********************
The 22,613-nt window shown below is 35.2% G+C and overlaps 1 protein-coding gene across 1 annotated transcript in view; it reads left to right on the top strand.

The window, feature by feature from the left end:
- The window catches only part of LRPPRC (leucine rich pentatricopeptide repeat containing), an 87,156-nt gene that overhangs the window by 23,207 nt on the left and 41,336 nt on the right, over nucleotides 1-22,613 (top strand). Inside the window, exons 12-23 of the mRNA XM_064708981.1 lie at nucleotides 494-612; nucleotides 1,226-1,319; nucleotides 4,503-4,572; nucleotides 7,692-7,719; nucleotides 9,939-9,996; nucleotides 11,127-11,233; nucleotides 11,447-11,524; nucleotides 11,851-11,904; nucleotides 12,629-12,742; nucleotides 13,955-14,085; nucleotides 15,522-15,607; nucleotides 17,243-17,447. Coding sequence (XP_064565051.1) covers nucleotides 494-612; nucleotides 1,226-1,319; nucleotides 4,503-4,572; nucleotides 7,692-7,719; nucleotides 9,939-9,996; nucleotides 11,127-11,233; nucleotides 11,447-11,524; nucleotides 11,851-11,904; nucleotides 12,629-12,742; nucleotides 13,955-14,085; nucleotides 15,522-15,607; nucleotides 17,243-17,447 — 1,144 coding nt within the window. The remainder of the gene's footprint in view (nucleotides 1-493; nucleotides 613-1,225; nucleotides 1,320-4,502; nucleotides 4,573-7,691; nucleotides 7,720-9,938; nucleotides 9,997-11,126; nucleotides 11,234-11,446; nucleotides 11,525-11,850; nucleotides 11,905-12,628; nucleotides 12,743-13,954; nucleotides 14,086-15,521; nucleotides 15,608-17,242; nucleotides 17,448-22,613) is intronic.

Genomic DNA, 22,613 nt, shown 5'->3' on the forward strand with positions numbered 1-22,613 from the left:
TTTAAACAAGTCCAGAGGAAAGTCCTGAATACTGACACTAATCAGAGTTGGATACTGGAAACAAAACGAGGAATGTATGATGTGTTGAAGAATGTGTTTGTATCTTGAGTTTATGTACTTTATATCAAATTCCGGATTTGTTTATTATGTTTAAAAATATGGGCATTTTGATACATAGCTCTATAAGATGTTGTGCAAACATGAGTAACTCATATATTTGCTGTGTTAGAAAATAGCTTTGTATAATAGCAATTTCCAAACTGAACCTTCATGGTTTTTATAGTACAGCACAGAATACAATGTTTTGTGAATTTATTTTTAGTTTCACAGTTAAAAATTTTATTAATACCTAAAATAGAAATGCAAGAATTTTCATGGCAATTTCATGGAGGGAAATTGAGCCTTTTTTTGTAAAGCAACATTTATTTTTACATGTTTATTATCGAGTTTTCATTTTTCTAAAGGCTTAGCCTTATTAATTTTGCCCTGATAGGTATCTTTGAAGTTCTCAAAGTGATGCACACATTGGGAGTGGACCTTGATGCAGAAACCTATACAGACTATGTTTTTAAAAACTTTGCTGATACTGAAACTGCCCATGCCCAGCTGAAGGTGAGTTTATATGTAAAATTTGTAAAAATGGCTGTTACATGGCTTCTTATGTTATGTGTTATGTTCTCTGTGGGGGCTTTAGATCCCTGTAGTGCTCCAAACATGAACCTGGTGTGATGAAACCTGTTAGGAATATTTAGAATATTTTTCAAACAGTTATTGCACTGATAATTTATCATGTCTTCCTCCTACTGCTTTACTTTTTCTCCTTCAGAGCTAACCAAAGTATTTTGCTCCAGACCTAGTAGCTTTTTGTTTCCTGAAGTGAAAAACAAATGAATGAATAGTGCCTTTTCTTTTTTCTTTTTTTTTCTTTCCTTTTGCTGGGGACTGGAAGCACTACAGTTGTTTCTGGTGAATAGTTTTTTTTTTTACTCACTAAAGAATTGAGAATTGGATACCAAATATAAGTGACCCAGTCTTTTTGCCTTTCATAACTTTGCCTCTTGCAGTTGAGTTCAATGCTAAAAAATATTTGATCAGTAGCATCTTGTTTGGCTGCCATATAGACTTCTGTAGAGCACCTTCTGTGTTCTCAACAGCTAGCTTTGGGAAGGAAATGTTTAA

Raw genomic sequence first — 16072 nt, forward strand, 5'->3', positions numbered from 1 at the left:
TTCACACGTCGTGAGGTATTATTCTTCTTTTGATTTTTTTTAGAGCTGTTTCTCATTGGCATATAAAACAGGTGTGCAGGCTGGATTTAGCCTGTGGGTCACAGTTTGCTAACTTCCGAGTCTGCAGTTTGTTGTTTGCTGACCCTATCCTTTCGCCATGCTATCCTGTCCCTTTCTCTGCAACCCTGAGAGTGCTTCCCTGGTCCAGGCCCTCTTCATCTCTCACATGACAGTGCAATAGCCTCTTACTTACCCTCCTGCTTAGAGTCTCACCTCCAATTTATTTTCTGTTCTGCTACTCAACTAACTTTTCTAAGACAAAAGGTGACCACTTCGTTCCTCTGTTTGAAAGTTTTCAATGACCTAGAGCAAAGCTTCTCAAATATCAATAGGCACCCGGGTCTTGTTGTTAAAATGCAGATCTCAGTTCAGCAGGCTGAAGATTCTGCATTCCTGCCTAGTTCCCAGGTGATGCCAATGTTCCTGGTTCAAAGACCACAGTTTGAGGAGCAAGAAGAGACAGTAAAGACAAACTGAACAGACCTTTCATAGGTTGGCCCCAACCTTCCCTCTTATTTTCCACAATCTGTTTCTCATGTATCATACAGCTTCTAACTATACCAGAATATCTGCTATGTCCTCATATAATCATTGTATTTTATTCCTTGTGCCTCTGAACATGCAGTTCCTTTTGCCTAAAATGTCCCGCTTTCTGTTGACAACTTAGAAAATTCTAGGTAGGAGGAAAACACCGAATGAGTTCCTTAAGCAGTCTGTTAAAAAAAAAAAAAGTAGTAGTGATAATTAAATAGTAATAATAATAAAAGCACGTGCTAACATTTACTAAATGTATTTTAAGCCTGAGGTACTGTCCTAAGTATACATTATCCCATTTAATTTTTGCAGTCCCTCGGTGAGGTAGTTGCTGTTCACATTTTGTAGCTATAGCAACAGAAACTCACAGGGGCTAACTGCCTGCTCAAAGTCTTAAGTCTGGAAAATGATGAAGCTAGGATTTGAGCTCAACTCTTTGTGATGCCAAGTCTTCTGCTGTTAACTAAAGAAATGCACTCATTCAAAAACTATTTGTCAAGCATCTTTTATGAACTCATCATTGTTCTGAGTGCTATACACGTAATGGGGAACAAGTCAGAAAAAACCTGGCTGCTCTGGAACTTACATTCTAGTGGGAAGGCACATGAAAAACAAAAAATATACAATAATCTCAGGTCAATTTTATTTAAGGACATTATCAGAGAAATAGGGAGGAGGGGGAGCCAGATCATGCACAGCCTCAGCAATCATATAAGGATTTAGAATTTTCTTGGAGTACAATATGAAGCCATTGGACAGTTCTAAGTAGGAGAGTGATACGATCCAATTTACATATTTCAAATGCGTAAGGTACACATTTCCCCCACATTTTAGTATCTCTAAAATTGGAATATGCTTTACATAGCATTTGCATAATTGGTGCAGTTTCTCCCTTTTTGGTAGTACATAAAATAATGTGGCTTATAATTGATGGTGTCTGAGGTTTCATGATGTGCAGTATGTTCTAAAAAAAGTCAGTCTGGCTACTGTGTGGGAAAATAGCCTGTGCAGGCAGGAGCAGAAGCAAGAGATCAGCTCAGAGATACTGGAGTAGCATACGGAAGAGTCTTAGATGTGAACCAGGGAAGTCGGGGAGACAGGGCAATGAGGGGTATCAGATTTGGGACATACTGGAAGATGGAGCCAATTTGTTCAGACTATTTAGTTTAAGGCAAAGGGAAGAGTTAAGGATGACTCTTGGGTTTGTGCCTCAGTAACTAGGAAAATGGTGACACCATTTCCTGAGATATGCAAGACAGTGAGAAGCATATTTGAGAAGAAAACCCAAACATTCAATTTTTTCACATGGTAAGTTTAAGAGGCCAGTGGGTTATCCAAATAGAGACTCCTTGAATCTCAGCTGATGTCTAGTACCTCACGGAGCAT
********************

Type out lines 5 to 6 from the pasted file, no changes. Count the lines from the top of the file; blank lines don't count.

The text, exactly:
TTTAAACAAGTCCAGAGGAAAGTCCTGAATACTGACACTAATCAGAGTTGGATACTGGAAACAAAACGAGGAATGTATGATGTGTTGAAGAATGTGTTTGTATCTTGAGTTTATGTACTTTATATCAAATTCCGGATTTGTTTATTATGTTTAAAAATATGGGCATTTTGATACATAGCTCTATAAGATGTTGTGCAAACATGAGTAACTCATATATTTGCTGTGTTAGAAAATAGCTTTGTATAATAGCAATTTCCAAACTGAACCTTCATGGTTTTTATAGTACAGCACAGAATACAATGTTTTGTGAATTTATTTTTAGTTTCACAGTTAAAAATTTTATTAATACCTAAAATAGAAATGCAAGAATTTTCATGGCAATTTCATGGAGGGAAATTGAGCCTTTTTTTGTAAAGCAACATTTATTTTTACATGTTTATTATCGAGTTTTCATTTTTCTAAAGGCTTAGCCTTATTAATTTTGCCCTGATAGGTATCTTTGAAGTTCTCAAAGTGATGCACACATTGGGAGTGGACCTTGATGCAGAAACCTATACAGACTATGTTTTTAAAAACTTTGCTGATACTGAAACTGCCCATGCCCAGCTGAAGGTGAGTTTATATGTAAAATTTGTAAAAATGGCTGTTACATGGCTTCTTATGTTATGTGTTATGTTCTCTGTGGGGGCTTTAGATCCCTGTAGTGCTCCAAACATGAACCTGGTGTGATGAAACCTGTTAGGAATATTTAGAATATTTTTCAAACAGTTATTGCACTGATAATTTATCATGTCTTCCTCCTACTGCTTTACTTTTTCTCCTTCAGAGCTAACCAAAGTATTTTGCTCCAGACCTAGTAGCTTTTTGTTTCCTGAAGTGAAAAACAAATGAATGAATAGTGCCTTTTCTTTTTTCTTTTTTTTTCTTTCCTTTTGCTGGGGACTGGAAGCACTACAGTTGTTTCTGGTGAATAGTTTTTTTTTTTACTCACTAAAGAATTGAGAATTGGATACCAAATATAAGTGACCCAGTCTTTTTGCCTTTCATAACTTTGCCTCTTGCAGTTGAGTTCAATGCTAAAAAATATTTGATCAGTAGCATCTTGTTTGGCTGCCATATAGACTTCTGTAGAGCACCTTCTGTGTTCTCAACAGCTAGCTTTGGGAAGGAAATGTTTAA

Raw genomic sequence first — 16072 nt, forward strand, 5'->3', positions numbered from 1 at the left: